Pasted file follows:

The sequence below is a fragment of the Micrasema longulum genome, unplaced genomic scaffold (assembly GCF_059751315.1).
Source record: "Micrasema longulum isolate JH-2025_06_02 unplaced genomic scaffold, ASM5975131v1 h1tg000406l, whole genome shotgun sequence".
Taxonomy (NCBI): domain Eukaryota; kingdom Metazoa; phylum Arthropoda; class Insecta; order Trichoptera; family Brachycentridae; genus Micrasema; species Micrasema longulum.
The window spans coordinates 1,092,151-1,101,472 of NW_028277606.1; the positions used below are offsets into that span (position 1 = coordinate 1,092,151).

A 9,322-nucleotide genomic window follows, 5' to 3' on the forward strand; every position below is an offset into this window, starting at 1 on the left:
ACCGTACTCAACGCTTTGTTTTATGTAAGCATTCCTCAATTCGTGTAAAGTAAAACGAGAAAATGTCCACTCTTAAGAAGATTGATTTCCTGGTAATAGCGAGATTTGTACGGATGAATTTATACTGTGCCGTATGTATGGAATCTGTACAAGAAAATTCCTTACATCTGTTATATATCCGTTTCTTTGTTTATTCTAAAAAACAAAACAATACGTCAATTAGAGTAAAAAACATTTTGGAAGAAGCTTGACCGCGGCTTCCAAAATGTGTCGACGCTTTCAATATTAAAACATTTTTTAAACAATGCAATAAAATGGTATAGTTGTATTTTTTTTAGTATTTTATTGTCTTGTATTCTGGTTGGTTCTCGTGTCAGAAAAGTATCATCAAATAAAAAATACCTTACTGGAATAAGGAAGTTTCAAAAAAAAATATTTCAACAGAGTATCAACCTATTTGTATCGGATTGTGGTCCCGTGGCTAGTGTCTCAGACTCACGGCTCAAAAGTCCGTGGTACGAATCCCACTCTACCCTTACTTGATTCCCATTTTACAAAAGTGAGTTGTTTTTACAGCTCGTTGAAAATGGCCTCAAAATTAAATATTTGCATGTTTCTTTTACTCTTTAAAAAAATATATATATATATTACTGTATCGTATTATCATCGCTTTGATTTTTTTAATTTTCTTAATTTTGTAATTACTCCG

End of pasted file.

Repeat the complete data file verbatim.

The sequence below is a fragment of the Micrasema longulum genome, unplaced genomic scaffold (assembly GCF_059751315.1).
Source record: "Micrasema longulum isolate JH-2025_06_02 unplaced genomic scaffold, ASM5975131v1 h1tg000406l, whole genome shotgun sequence".
Taxonomy (NCBI): domain Eukaryota; kingdom Metazoa; phylum Arthropoda; class Insecta; order Trichoptera; family Brachycentridae; genus Micrasema; species Micrasema longulum.
The window spans coordinates 1,092,151-1,101,472 of NW_028277606.1; the positions used below are offsets into that span (position 1 = coordinate 1,092,151).

A 9,322-nucleotide genomic window follows, 5' to 3' on the forward strand; every position below is an offset into this window, starting at 1 on the left:
ACCGTACTCAACGCTTTGTTTTATGTAAGCATTCCTCAATTCGTGTAAAGTAAAACGAGAAAATGTCCACTCTTAAGAAGATTGATTTCCTGGTAATAGCGAGATTTGTACGGATGAATTTATACTGTGCCGTATGTATGGAATCTGTACAAGAAAATTCCTTACATCTGTTATATATCCGTTTCTTTGTTTATTCTAAAAAACAAAACAATACGTCAATTAGAGTAAAAAACATTTTGGAAGAAGCTTGACCGCGGCTTCCAAAATGTGTCGACGCTTTCAATATTAAAACATTTTTTAAACAATGCAATAAAATGGTATAGTTGTATTTTTTTTAGTATTTTATTGTCTTGTATTCTGGTTGGTTCTCGTGTCAGAAAAGTATCATCAAATAAAAAATACCTTACTGGAATAAGGAAGTTTCAAAAAAAAATATTTCAACAGAGTATCAACCTATTTGTATCGGATTGTGGTCCCGTGGCTAGTGTCTCAGACTCACGGCTCAAAAGTCCGTGGTACGAATCCCACTCTACCCTTACTTGATTCCCATTTTACAAAAGTGAGTTGTTTTTACAGCTCGTTGAAAATGGCCTCAAAATTAAATATTTGCATGTTTCTTTTACTCTTTAAAAAAATATATATATATATTACTGTATCGTATTATCATCGCTTTGATTTTTTTAATTTTCTTAATTTTGTAATTACTCCG